The nanoscope can deliver a high-intensity spot (greater than 40 mW/μm2) with a near-field spot size of less than 50 nm in diameter.
Stanford scientists have developed a nanoscope consisting of integrated VCSEL arrays bonded to arrays of nanoaperture tips. This versatile device can serve as an AFM and/or near-field probe for a variety of applications such as heat-assisted recording, optical interconnects or single-molecule detection. The nanoscope can deliver a high-intensity spot (greater than 40 mW/μm2) with a near-field spot size of less than 50 nm in diameter. A sharp tip can be incorporated to the nanoaperture to achieve sub-20 nm resolution.
A wide range of near-field applications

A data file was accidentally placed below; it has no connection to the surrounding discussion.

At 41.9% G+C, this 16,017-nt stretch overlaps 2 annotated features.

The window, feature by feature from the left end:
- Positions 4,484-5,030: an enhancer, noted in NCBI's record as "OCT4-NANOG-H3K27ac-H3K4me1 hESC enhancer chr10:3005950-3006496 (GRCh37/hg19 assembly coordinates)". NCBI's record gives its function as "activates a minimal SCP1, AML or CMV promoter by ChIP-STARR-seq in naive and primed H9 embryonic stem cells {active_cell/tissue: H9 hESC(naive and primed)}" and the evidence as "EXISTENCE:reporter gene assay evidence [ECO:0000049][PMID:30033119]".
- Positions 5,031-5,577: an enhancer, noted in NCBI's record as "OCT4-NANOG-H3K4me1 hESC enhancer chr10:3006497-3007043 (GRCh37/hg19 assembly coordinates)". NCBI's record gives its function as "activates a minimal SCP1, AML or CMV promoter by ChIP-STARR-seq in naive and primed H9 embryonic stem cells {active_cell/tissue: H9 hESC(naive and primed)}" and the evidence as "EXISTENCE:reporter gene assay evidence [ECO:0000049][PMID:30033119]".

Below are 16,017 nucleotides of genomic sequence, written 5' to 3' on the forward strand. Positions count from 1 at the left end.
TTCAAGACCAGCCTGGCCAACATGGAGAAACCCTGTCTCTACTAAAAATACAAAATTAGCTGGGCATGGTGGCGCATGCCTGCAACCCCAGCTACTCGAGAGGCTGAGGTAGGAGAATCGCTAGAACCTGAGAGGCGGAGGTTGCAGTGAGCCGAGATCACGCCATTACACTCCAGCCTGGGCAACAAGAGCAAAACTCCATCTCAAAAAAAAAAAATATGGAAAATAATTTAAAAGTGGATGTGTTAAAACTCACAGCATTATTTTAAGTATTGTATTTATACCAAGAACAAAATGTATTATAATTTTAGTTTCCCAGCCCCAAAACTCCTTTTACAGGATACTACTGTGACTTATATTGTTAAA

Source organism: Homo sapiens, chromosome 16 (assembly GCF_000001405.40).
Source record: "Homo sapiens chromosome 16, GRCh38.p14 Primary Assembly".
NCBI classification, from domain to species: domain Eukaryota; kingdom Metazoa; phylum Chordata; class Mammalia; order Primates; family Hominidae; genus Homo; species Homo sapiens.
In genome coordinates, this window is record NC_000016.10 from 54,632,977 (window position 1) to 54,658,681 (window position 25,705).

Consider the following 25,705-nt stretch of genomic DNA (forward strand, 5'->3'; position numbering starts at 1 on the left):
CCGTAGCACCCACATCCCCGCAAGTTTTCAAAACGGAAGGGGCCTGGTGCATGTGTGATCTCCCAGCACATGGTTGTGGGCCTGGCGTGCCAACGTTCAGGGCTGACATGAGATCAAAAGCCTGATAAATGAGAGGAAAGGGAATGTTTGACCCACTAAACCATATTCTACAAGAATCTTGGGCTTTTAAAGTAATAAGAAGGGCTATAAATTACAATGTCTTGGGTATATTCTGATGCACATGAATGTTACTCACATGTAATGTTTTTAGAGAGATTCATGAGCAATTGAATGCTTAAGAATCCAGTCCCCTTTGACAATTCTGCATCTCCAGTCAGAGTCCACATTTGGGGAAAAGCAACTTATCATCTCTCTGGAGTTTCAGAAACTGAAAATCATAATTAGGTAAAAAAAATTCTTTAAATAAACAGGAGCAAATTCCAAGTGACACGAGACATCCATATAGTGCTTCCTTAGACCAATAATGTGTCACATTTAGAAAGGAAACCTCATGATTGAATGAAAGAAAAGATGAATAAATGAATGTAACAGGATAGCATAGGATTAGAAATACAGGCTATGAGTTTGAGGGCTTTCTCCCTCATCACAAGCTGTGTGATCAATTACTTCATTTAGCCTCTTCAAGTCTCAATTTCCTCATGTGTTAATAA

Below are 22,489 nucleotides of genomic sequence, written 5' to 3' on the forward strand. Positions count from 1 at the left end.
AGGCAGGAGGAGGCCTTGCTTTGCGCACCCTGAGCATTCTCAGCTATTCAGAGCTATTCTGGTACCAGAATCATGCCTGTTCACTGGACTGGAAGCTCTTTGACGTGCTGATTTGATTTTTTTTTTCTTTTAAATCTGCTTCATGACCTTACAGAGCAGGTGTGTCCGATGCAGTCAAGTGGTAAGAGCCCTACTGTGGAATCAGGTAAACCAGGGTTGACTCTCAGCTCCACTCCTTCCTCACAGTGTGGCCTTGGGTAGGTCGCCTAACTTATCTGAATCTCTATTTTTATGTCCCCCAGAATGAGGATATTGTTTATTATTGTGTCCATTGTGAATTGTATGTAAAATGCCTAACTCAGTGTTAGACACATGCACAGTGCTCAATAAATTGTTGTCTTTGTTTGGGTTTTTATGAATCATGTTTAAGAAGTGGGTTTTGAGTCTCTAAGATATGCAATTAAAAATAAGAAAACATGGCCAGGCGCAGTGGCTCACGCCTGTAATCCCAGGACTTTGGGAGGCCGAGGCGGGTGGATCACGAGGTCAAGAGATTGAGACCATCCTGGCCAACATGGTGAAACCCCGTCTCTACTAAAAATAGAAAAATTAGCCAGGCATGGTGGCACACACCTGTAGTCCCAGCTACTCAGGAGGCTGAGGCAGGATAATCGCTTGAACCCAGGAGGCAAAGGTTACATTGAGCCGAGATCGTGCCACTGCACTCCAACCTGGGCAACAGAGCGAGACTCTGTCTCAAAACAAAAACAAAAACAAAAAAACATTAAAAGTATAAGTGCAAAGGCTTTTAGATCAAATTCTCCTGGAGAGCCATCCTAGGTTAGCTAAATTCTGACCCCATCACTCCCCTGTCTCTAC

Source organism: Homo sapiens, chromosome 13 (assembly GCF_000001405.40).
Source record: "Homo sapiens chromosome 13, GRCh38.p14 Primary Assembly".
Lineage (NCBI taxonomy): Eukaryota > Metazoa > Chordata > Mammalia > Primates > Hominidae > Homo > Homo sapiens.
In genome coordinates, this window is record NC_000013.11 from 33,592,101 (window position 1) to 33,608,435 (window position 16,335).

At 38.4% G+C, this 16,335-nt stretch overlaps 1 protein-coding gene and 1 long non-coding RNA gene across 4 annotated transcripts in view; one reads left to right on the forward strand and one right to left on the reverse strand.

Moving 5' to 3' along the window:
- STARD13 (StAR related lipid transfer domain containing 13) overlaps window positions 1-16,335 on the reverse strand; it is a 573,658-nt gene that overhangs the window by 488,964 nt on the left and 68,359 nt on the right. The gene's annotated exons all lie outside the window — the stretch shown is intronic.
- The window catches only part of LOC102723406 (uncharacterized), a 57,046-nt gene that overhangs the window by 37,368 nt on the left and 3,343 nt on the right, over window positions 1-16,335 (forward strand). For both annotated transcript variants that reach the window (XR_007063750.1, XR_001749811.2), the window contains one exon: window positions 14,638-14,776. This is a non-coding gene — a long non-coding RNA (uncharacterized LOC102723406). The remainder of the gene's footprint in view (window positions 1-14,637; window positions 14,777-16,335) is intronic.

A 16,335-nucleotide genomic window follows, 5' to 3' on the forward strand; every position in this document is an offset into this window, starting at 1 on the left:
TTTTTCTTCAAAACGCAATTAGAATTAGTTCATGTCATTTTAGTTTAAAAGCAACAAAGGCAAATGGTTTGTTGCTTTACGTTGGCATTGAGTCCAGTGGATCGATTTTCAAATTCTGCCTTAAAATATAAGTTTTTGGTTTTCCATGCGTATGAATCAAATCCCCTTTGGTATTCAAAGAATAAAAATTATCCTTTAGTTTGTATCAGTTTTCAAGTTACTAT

Ultrahigh-density optical data storage
Integrated light source for future nanophotonic circuits
The nano-aperture cannot be milled directly on the top surface since the focus ion beam has a 7 degrees incident angle and thus leads to tapering in the nanoaperture
The rounding along the periphery of the nano-aperture will severely compromise the resonance of the aperture
The near-field probe is only effective less than 20 nm from the emitting surface